You don't need a university degree in economics to know that the New Zealand economy is a cot case.

You might be a victim of the failed free market. You might have been laid off. You might have had the bank foreclose on your home. You might have the debt collectors chasing you. You might be wondering just how you are going to pay for that grocery bill. Maybe you've been forced to go to a food bank like hundreds of other New Zealanders.

If your situation isn't so precarious then you will have seen the growing number of empty shops with the large 'for lease' signs on their windows. You might have been tempted by the hugely discounted consumer products available in the stores that are still in business.

After thirty years of neoliberal policies implemented and promoted by both National and Labour, this is the state of the nation. It ain't Nirvana but it's looking a helluva like a Wasteland.

But we don't have to reply purely on anecdotal evidence. The hard data confirms that all the desperate talk about an 'economic recovery' has been a Big Lie.

Last week it was revealed that the deficit had blown out by $2.2 billion since the May Budget forecasts. The corporate media, seemingly unable to concede that there is no economic recovery, referred to their recovery as 'sluggish'. In the past two years or so the 'economic recovery' has been variously described as 'tentative', 'patchy', 'slow', 'uneven' and 'fragile'. These are some of the platitudes that immediately spring to mind but I'm sure there have been more.

Oh and someone said that the economic recovery was going to be 'aggressive'. That was Prime Minister John Key in September last year, He predicted a big economic upswing for early this year.

Last week Key had another crack at economic prediction. He claimed the economy was 'on track to grow' but added '... a number of countries are going through significant austerity packages ... it's a difficult international environment." Key certainly sounds a less sure of himself doesn't he?

That might because the Minister of Finance's response to the blowout is even more spending cuts. According to Bill English we need more 'ongoing fiscal discipline'. And he ominously added '.. in many ways, restraint in the public sector is only just starting.'

This is will only lead to more economic contraction and more job losses. And we can only shudder at what 'restraint' will mean for the welfare system.

English has continually berated the last Labour government for stoking the economy via government spending and an overheated property market. Labour, argues English, postponed the basic economic adjustments needed to end the recession and renew economic growth, employment, and income.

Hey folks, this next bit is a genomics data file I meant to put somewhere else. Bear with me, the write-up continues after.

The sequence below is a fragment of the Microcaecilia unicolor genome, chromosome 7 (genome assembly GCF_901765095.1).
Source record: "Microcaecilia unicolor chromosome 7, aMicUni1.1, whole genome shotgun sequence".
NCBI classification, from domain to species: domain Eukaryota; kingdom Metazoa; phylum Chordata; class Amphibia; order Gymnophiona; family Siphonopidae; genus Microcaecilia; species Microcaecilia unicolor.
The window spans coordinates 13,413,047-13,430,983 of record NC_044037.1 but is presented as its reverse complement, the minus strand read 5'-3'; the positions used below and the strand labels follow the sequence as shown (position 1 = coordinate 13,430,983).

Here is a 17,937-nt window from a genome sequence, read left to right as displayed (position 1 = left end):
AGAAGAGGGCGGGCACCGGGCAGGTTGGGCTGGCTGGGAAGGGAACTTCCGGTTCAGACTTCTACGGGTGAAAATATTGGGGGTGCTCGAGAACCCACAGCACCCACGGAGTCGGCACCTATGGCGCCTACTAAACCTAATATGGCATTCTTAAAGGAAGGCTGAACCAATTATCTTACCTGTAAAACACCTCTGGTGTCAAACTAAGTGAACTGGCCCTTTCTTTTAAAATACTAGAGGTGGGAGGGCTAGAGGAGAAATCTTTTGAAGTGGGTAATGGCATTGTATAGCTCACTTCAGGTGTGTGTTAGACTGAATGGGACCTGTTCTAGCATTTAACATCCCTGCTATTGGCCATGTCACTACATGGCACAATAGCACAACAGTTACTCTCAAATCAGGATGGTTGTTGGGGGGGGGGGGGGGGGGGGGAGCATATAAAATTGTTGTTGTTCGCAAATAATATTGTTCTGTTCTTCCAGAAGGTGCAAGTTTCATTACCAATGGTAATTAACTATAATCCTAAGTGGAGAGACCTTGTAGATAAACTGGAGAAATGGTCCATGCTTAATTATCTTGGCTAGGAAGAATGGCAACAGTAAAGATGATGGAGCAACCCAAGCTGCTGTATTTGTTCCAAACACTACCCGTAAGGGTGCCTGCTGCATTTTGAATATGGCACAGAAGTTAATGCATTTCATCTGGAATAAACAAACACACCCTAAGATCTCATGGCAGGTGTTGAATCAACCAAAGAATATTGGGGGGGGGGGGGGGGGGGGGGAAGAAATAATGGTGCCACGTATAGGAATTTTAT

So English is now 'rebalancing' (his words) the economy. He is desperately trying to revive a neoliberal economic model that has just about collapsed. Under the present economic paradigm Treasury is optimistically forecasting a growth rate of 1.9% a year up until 2014. This would not even provide enough new jobs for the new job seekers entering the market each year.

We've ended up with a low growth, low wage economy along with mass unemployment and underemployment.

A traditional social democratic Labour Party might be expected to offer a Keynesian-strategy of running bigger deficits - pumping the economy- in order to provide a fiscal boost. But this is a Labour Party that has so thoroughly embraced neoliberalism that even Keynesianism is alien to it these days.

While Phil Goff evoked Labour's 'old values' at its recent annual conference there is no evidence that Labour is planning to offer anything more than an argument that it can better manage the capitalist economy. This will be the view that will be promoted by the usual suspects in the media, including the blogosphere.

Missing entirely from this debate is any recognition that capitalism itself is the problem and the solution is an alternative system that isn't beholden to the demands of capitalism.

We seem trapped in an economic paradigm where the level of debate has been reduced to the banal level of arguing that National is 'worse' than Labour.

It's time to move on from the failed orthodoxy and start talking about a real people-centred economic alternative.


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